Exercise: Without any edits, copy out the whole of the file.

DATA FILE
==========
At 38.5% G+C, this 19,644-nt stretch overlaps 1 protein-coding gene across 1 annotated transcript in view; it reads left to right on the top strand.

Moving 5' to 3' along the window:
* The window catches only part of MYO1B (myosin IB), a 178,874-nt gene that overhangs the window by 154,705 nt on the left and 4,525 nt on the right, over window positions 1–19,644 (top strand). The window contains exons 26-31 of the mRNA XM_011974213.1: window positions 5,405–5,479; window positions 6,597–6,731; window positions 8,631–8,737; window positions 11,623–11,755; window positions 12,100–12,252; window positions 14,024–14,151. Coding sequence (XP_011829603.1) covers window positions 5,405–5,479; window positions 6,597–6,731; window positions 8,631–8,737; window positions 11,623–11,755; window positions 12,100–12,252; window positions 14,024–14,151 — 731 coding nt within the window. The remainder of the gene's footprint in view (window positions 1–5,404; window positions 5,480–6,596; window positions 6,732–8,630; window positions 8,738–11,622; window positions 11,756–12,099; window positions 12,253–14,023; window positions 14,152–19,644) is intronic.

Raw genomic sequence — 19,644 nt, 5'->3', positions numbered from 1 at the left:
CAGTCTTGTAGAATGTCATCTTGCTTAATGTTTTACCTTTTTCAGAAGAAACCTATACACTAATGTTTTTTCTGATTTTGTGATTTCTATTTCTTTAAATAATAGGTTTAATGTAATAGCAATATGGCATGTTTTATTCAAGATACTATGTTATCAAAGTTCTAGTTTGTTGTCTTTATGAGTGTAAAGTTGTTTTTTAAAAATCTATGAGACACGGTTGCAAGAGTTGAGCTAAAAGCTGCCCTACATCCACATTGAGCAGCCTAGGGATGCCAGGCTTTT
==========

At 38.5% G+C, this 19,644-nt stretch overlaps 1 protein-coding gene across 1 annotated transcript in view; it reads left to right on the top strand.

Moving 5' to 3' along the window:
* The window catches only part of MYO1B (myosin IB), a 178,874-nt gene that overhangs the window by 154,705 nt on the left and 4,525 nt on the right, over window positions 1–19,644 (top strand). The window contains exons 26-31 of the mRNA XM_011974213.1: window positions 5,405–5,479; window positions 6,597–6,731; window positions 8,631–8,737; window positions 11,623–11,755; window positions 12,100–12,252; window positions 14,024–14,151. Coding sequence (XP_011829603.1) covers window positions 5,405–5,479; window positions 6,597–6,731; window positions 8,631–8,737; window positions 11,623–11,755; window positions 12,100–12,252; window positions 14,024–14,151 — 731 coding nt within the window. The remainder of the gene's footprint in view (window positions 1–5,404; window positions 5,480–6,596; window positions 6,732–8,630; window positions 8,738–11,622; window positions 11,756–12,099; window positions 12,253–14,023; window positions 14,152–19,644) is intronic.

Raw genomic sequence — 19,644 nt, 5'->3', positions numbered from 1 at the left:
CAGTCTTGTAGAATGTCATCTTGCTTAATGTTTTACCTTTTTCAGAAGAAACCTATACACTAATGTTTTTTCTGATTTTGTGATTTCTATTTCTTTAAATAATAGGTTTAATGTAATAGCAATATGGCATGTTTTATTCAAGATACTATGTTATCAAAGTTCTAGTTTGTTGTCTTTATGAGTGTAAAGTTGTTTTTTAAAAATCTATGAGACACGGTTGCAAGAGTTGAGCTAAAAGCTGCCCTACATCCACATTGAGCAGCCTAGGGATGCCAGGCTTTT